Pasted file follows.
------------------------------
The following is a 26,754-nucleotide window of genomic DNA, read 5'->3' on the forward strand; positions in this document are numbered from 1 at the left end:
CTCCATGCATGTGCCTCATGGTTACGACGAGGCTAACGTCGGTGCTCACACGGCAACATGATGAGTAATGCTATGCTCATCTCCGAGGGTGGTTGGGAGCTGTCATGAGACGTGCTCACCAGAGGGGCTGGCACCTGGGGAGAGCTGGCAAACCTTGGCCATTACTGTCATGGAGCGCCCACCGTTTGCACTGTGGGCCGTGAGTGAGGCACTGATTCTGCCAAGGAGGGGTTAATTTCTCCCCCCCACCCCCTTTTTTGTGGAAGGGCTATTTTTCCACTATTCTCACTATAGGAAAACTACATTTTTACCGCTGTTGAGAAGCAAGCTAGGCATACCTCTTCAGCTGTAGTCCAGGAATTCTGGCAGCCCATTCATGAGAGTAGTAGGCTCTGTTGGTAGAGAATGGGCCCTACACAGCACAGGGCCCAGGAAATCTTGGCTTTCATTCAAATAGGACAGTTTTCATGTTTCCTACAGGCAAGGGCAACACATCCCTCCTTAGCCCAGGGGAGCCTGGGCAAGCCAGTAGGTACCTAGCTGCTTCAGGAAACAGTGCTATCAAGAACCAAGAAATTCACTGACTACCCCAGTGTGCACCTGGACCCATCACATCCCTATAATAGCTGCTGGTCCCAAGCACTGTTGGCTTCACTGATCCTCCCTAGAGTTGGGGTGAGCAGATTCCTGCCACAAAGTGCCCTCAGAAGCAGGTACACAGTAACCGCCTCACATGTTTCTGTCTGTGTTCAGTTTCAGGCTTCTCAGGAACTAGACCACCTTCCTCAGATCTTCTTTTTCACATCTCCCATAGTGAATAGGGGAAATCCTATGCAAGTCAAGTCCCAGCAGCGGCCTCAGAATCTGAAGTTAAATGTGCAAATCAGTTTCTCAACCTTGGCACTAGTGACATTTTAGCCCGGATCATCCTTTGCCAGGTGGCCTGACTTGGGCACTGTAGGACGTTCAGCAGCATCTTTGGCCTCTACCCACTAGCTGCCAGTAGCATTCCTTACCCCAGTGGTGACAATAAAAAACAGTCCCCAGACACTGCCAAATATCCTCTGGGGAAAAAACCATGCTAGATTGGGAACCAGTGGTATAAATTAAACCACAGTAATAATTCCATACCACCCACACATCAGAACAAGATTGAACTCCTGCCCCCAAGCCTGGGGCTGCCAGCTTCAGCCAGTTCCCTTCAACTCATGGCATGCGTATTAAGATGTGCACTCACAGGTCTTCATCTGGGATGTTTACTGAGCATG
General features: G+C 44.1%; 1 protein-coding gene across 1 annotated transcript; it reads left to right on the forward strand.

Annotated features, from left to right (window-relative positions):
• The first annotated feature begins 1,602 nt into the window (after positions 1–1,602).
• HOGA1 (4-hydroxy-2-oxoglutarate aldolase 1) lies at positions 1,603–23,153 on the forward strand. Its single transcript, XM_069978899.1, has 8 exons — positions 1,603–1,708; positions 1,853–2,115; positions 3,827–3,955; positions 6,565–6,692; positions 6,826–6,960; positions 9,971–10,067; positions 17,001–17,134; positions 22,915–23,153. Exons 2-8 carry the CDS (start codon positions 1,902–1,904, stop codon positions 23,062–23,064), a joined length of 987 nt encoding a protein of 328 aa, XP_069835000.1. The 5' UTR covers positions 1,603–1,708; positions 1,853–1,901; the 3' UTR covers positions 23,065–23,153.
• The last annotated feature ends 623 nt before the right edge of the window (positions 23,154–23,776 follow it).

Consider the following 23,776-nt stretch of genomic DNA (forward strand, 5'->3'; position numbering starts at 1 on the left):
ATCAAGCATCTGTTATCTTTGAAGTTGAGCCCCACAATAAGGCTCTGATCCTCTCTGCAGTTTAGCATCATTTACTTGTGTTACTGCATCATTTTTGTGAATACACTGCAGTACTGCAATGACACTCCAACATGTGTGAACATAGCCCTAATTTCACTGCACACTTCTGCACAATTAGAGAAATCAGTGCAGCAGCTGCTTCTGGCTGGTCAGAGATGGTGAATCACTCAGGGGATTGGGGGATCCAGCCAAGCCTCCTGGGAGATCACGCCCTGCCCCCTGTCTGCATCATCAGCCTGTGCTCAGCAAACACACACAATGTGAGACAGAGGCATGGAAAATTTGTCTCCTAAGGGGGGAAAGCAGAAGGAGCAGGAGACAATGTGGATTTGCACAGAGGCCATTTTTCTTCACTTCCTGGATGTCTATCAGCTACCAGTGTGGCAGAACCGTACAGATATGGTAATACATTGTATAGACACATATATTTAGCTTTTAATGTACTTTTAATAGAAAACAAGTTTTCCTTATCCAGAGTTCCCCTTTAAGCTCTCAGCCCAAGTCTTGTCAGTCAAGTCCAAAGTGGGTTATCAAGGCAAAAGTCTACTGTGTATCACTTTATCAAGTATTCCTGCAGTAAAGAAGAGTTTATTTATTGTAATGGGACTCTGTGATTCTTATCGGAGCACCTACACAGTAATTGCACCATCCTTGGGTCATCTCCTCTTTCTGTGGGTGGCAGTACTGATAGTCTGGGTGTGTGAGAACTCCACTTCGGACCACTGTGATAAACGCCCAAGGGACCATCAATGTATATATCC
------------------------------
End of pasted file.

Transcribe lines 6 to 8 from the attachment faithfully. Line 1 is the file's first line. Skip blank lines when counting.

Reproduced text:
• HOGA1 (4-hydroxy-2-oxoglutarate aldolase 1) lies at positions 1,603–23,153 on the forward strand. Its single transcript, XM_069978899.1, has 8 exons — positions 1,603–1,708; positions 1,853–2,115; positions 3,827–3,955; positions 6,565–6,692; positions 6,826–6,960; positions 9,971–10,067; positions 17,001–17,134; positions 22,915–23,153. Exons 2-8 carry the CDS (start codon positions 1,902–1,904, stop codon positions 23,062–23,064), a joined length of 987 nt encoding a protein of 328 aa, XP_069835000.1. The 5' UTR covers positions 1,603–1,708; positions 1,853–1,901; the 3' UTR covers positions 23,065–23,153.
• The last annotated feature ends 623 nt before the right edge of the window (positions 23,154–23,776 follow it).

Consider the following 23,776-nt stretch of genomic DNA (forward strand, 5'->3'; position numbering starts at 1 on the left):